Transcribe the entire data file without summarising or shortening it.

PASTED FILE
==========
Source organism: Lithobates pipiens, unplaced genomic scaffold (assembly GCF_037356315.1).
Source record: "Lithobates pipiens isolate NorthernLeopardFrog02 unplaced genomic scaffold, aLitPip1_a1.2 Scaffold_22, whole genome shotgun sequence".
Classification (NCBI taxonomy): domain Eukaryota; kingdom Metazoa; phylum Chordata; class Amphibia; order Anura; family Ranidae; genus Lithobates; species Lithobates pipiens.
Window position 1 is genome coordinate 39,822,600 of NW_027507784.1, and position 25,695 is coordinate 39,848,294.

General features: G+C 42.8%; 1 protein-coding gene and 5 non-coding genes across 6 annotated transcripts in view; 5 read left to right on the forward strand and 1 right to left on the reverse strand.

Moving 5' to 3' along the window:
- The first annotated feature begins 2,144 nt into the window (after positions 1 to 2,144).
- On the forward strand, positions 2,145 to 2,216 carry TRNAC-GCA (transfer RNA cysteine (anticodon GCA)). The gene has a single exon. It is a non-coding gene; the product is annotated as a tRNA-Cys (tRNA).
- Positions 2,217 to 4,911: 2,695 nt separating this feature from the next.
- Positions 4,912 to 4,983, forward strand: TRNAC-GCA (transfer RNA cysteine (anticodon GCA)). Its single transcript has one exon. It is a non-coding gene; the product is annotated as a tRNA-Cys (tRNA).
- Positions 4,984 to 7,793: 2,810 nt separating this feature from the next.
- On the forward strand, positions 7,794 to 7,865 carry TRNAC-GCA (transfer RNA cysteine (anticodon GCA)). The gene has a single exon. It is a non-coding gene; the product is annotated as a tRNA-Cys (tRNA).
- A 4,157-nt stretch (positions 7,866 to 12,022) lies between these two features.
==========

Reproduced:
Source organism: Lithobates pipiens, unplaced genomic scaffold (assembly GCF_037356315.1).
Source record: "Lithobates pipiens isolate NorthernLeopardFrog02 unplaced genomic scaffold, aLitPip1_a1.2 Scaffold_22, whole genome shotgun sequence".
Classification (NCBI taxonomy): domain Eukaryota; kingdom Metazoa; phylum Chordata; class Amphibia; order Anura; family Ranidae; genus Lithobates; species Lithobates pipiens.
Window position 1 is genome coordinate 39,822,600 of NW_027507784.1, and position 25,695 is coordinate 39,848,294.

General features: G+C 42.8%; 1 protein-coding gene and 5 non-coding genes across 6 annotated transcripts in view; 5 read left to right on the forward strand and 1 right to left on the reverse strand.

Moving 5' to 3' along the window:
- The first annotated feature begins 2,144 nt into the window (after positions 1 to 2,144).
- On the forward strand, positions 2,145 to 2,216 carry TRNAC-GCA (transfer RNA cysteine (anticodon GCA)). The gene has a single exon. It is a non-coding gene; the product is annotated as a tRNA-Cys (tRNA).
- Positions 2,217 to 4,911: 2,695 nt separating this feature from the next.
- Positions 4,912 to 4,983, forward strand: TRNAC-GCA (transfer RNA cysteine (anticodon GCA)). Its single transcript has one exon. It is a non-coding gene; the product is annotated as a tRNA-Cys (tRNA).
- Positions 4,984 to 7,793: 2,810 nt separating this feature from the next.
- On the forward strand, positions 7,794 to 7,865 carry TRNAC-GCA (transfer RNA cysteine (anticodon GCA)). The gene has a single exon. It is a non-coding gene; the product is annotated as a tRNA-Cys (tRNA).
- A 4,157-nt stretch (positions 7,866 to 12,022) lies between these two features.